Now, as we look to signals from the Trump Administration, it will be critical that Australian export/import businesses look closely to the shifting patterns of free trade agreements and areas in Southeast Asia. Free trade agreements with North Asia have been greatly beneficial, and having them with both China and the US is likely to keep our fundamentals solid, but much of Asia remains an untapped market so the environment in which we will be seeking to sign new deals remains important. China has seemingly switched into the US’s rhetorical role, espousing the merits of free trade and warning against the trend towards isolation, seeking to fill the void left by President Trump’s embrace of the latter. Steve Bannon, formerly of Breitbart News and now senior Trump advisor, has highlighted the growing divide. “I think it’d be good if people compare [Chinese Premier] Xi’s speech at Davos and President Trump’s speech in his inaugural… you’ll see two different world views,” he said in an interview with the Washington Post.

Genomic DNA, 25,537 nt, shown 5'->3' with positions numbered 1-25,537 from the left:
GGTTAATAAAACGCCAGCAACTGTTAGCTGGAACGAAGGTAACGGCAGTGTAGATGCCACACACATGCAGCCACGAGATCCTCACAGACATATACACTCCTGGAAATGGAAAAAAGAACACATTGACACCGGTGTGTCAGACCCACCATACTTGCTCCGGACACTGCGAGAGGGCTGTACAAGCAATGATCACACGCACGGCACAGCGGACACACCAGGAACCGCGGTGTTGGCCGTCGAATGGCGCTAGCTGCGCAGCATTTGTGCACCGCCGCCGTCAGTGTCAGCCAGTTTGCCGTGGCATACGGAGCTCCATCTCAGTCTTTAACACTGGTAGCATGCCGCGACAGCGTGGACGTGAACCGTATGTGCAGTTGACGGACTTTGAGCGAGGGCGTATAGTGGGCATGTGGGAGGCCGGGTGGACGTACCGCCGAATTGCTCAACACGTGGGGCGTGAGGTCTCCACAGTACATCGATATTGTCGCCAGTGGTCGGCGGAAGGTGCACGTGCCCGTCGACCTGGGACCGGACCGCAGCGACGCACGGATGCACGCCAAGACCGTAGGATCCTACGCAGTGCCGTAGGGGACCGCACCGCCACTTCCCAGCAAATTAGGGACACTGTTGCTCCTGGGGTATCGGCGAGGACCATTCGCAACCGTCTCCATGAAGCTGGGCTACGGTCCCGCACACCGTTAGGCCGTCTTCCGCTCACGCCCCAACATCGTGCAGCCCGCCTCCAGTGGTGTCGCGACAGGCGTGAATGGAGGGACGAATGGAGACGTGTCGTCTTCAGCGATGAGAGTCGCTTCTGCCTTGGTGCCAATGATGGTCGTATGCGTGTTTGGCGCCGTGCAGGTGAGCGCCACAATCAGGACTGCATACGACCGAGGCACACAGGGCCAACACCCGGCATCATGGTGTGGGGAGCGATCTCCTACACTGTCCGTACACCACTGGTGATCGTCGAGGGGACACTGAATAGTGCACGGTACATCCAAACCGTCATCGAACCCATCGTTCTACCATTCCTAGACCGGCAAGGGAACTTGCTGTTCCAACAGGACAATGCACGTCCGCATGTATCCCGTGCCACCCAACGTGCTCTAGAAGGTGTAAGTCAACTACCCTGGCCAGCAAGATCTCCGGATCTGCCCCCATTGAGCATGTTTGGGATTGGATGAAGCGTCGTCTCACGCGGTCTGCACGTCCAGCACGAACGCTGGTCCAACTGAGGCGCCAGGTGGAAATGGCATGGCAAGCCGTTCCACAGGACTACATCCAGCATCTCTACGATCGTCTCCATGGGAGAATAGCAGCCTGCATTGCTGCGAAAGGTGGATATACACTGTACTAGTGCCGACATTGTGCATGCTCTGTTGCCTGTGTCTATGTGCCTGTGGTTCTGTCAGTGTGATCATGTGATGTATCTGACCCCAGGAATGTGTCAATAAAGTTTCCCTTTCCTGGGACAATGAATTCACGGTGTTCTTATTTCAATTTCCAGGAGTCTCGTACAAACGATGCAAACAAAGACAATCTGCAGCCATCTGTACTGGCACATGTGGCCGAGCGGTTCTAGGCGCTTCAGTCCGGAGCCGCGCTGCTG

We have had forty years of understandings by US Presidents that internationalism is mutually beneficial and that the United States has a central role in promoting mutual cooperation and strengthening trade. That fundamental assumption of the global economy is gone. In the short term, the trade environment in the Asia Pacific will be noticeably more unpredictable, but implications for businesses’ long term planning will take more time to tease out. If Republican majorities in Congress start to take the Trump approach and reject the rules of the game, we may see a longer-lasting shift beyond the direct impact that President Trump can make. If Trump’s impact on the direction of trade policy in the region lasts longer than his Presidency, business leaders will have to begin rethinking assumptions made about import/export over long-term timescales.